As DC launches a slate of new Hanna-Barbera comic books, Keith Giffen is giving Scooby and the gang a new "semi-serious" horror bent, as the characters get modernized for a story of survival in the apocalypse.
Scooby Apocalypse is written by Giffen and J.M. DeMatteis, joined by artist Howard Porter, based on a new premise for the franchise by DC Co-Publisher Jim Lee. DC is hopeful that the new status quo for the redesigned characters will give the Scooby franchise — and similarly, a slate of other Hanna-Barbera characters — new life.
With the first issue of Scooby Apocalypse set to launch May 25, Newsarama talked with Giffen to find out more about what those meddling kids have gotten themselves into this time.
Newsarama: Keith, you're working from some ideas from Jim Lee for this new story involving Hanna-Barbera Scooby Doo Apocalypse. Is this a reworking of the characters, similar to what you're doing with Sugar and Spike for Legends of Tomorrow?
Keith Giffen: With Sugar and Spike, I was working with DC characters, so I felt like I could really push it further, as long as I didn't get outrageous. With Scooby Apocalypse, I do get to push it in a new direction and have some fun with the characters, but I think Scooby Doo's got a much greater recognition than Sugar and Spike.
Scooby Doo's been around for years. People come into this with a certain expectation, so Shaggy, Velma, and Daphne and Fred and Scooby — the core of who they are had to be there. You can change the situation they're in, you can change the group dynamic.
I always bring up Afterlife with Archie, wherein they told a different kind of story, they approached it from a different angle, but it was still Archie and Reggie and Betty and Veronica and all the characters you knew. It's just that they were tweaked a little for the story being told.
So with the Scooby Doo stuff, I'm not looking to tell people, "I know Scooby better than anybody else — I'll just change everything!" No. I'm trying to approach the characters by keeping as much of who they are as is possible within the limits of the story.
I'm not looking to do a complete revamp of Scooby Doo. I don't think there's any reason to.
Nrama: But they look different on the cover we saw, and it doesn't feel like they're meddling kids who are getting into crazy hijinks.
Giffen: No, we're taking a semi-serious bent. The threats are genuine. We're putting it a little closer to… it's more of a horror book than it is the Scooby Doo fun and games of the past — you know, unmask the villain and "oh, you kids!"
We're just trying to push it into another direction without violating who they are.
Nrama: They look like modern versions of who they were though — with, for example, Shaggy sporting a hipster beard instead of a hippy hairstyle. But you're saying they're still the personalities they were in the past?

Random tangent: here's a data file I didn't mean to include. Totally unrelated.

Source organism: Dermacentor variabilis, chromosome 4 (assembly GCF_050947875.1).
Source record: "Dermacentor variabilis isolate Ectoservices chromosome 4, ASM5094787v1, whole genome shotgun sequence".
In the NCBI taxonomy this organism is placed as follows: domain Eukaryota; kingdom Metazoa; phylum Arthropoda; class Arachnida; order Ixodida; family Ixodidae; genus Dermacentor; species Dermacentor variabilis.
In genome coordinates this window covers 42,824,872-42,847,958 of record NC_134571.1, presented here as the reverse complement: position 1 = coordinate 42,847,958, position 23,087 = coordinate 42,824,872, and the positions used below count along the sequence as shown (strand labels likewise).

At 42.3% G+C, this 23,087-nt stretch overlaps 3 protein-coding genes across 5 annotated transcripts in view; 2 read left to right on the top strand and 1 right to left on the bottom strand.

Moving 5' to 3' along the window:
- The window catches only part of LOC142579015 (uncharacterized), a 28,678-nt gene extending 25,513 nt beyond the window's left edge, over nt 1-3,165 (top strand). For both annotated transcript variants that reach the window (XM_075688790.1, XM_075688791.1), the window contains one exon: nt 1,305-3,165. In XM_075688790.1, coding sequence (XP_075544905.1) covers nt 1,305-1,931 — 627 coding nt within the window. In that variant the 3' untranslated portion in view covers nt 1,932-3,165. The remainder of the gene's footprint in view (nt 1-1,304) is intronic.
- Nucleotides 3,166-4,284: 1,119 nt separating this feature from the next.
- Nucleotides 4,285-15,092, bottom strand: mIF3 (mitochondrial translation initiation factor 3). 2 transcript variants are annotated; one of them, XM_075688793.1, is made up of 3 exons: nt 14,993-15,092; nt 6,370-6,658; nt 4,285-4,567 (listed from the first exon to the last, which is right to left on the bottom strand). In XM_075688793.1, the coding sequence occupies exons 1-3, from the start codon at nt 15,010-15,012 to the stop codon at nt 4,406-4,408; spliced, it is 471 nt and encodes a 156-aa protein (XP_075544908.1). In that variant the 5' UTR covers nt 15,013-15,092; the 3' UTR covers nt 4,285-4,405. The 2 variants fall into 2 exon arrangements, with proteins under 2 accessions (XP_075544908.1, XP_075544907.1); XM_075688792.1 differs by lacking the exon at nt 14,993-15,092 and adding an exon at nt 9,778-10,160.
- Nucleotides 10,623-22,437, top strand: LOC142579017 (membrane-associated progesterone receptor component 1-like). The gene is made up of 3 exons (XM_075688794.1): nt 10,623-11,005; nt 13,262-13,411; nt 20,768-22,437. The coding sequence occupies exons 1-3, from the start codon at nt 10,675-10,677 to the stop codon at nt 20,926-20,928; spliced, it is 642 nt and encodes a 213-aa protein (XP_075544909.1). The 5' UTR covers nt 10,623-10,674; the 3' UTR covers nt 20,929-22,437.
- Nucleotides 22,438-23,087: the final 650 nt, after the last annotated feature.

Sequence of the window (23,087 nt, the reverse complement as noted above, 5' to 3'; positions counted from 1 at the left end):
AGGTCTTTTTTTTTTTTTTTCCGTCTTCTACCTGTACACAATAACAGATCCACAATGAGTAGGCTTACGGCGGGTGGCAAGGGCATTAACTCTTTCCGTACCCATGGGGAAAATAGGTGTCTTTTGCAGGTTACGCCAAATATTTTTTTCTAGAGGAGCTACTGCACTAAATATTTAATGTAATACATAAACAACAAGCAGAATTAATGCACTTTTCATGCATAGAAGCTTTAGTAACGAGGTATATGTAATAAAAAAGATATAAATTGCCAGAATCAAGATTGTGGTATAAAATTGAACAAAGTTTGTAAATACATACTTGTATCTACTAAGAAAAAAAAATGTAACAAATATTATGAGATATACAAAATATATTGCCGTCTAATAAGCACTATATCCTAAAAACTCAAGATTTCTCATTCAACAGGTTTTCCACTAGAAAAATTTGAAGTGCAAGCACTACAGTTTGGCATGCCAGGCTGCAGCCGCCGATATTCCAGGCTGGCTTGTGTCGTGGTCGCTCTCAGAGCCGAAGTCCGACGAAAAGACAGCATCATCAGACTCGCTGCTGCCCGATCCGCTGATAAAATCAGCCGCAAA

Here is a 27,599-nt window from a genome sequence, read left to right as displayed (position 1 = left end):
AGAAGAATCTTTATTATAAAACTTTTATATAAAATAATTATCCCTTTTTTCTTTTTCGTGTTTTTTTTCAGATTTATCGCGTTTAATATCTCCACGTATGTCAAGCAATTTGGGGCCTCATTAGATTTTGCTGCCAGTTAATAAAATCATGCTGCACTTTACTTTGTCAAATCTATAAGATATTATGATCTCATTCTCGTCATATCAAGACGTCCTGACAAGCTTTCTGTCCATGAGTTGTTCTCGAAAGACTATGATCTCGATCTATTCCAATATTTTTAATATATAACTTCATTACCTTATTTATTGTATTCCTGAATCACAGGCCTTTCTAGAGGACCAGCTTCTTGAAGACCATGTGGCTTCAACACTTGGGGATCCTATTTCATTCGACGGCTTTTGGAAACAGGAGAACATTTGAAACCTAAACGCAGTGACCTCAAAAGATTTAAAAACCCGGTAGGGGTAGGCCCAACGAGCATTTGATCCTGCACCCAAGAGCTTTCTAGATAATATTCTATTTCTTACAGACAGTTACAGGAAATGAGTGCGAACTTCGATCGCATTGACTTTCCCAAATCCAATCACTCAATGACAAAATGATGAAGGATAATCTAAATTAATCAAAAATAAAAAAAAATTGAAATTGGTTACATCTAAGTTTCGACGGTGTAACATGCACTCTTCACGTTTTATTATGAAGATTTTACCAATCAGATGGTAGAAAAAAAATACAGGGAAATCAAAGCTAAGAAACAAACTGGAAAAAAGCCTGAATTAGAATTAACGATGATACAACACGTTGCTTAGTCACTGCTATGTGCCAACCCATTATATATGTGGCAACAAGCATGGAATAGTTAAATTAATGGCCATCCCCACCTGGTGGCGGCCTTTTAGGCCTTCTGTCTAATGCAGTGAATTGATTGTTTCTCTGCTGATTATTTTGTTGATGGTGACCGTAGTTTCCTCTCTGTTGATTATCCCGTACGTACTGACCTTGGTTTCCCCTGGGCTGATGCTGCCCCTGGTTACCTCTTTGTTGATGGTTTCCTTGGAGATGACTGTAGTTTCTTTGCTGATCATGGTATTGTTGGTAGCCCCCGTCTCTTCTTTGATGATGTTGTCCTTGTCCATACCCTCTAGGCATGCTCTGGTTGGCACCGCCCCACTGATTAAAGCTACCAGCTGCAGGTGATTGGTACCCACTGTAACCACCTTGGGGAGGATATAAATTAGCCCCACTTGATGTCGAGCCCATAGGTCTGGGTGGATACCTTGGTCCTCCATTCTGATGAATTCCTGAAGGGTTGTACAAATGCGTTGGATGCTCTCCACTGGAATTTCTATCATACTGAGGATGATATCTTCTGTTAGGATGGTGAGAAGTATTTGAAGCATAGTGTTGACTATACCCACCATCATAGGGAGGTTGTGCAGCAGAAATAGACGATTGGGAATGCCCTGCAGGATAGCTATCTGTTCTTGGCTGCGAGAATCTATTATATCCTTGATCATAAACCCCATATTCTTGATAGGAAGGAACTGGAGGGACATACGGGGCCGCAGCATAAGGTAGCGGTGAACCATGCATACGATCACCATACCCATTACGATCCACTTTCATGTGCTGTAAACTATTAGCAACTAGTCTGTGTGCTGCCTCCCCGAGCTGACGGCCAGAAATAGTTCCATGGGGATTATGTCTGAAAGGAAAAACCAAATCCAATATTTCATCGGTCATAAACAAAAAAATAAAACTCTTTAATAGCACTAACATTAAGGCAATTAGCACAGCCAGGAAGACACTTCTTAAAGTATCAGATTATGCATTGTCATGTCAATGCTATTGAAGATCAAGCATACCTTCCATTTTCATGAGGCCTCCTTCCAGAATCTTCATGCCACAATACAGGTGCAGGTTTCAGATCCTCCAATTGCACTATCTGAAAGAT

Giffen: Yeah, it's kind of got to be that way, because if I were to come in and say Daphne's like the Black Widow and knows kung fu and fights crime? It won't work. We all know Scooby Doo. We've known the characters for years. If we changed those characters completely, I think people would reject it.
So you have to keep the core of who the character is. You can add to it. You can put them into different situations. But it's still Shaggy and Scooby.
We've found a different way of bringing them together. But they're still those characters.
Only now, instead of Shaggy and Scooby looking for a sandwich instead of finding clues about a masked ghoul, we have Shaggy and Scooby looking for something to eat in the middle of the apocalypse.
Nrama: Is it fun to take characters who are so well known and do something new with them?
Giffen: Oh yeah. It's a lot of fun to do the characters, even as they are. I was exposed to Scooby Doo for years and years and years.
And then to go in and go, OK, here are the characters. What kind of story do you want to tell?
Yeah, it's a lot of fun. And it's comforting to know that a lot of the groundwork has been done. I don't have to sit down and think of the relationship between Daphne and Fred, or Velma and the group, or Scooby and Shaggy. That's pretty much been established in the cartoons. It's been established in years and years and years of cartoons and booklets and comic books.
All I do is take the core of that and then do what I like best, which is to spin a story around it.
Nrama: So it's the familiar characters, but in an all-new story and premise.
Giffen: Right. They're in the apocalypse, and so we get to put them in situations they haven't been in before.
We're playing it a bit closer to reality.
It's remaking the concept without remaking the characters.
Nrama: OK, so they're in the apocalypse, and you said this is a bit more of a horror book. We've been told that the group has to fight to survive because the "creatures of the night" are among us. So would you describe this as creepy?
Giffen: Yes, they are horror. They are creepy stories. They're definitely creepy stories. And when it comes to the whole creepy story thing, I can run the entire gamut. I can do something that kind of freaks you out but has a little bit of a humorous overtone, and I can push it all the way to full-blown horror. So it's a really wide playing field I've got here.
It's always going to be fun, though. That's ultimately what I can say. I am having fun doing this Scooby book. And I think that counts for a lot, because hopefully, the fact that I'm having fun will translate through to the audience.